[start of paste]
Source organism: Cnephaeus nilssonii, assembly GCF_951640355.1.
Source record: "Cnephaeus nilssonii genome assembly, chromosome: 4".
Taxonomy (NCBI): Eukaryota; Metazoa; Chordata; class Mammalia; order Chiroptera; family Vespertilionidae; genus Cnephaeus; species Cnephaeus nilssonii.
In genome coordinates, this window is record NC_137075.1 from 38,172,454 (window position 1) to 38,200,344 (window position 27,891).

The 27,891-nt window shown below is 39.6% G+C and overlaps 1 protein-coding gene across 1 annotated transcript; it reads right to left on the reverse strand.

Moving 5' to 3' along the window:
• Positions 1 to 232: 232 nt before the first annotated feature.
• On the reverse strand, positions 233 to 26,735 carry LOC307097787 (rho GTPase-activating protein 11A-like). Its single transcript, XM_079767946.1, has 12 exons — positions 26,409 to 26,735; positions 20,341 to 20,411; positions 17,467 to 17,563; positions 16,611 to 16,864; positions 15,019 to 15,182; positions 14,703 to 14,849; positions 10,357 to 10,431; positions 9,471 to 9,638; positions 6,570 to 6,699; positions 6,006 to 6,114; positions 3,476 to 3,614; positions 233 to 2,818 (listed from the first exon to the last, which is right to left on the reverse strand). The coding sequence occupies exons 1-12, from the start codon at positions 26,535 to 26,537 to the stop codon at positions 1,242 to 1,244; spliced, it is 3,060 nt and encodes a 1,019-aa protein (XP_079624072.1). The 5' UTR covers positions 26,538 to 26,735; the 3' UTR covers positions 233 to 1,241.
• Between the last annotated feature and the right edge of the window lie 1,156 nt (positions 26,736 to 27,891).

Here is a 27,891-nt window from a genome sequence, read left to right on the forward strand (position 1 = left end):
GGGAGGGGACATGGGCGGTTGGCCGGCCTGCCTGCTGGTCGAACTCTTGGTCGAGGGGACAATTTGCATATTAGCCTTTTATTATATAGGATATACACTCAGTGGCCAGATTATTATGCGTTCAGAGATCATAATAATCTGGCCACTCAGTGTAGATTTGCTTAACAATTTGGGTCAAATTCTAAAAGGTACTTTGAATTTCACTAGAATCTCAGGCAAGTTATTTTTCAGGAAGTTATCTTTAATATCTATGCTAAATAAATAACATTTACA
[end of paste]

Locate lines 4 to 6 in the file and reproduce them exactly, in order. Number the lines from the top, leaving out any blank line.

In genome coordinates, this window is record NC_137075.1 from 38,172,454 (window position 1) to 38,200,344 (window position 27,891).

The 27,891-nt window shown below is 39.6% G+C and overlaps 1 protein-coding gene across 1 annotated transcript; it reads right to left on the reverse strand.

Moving 5' to 3' along the window: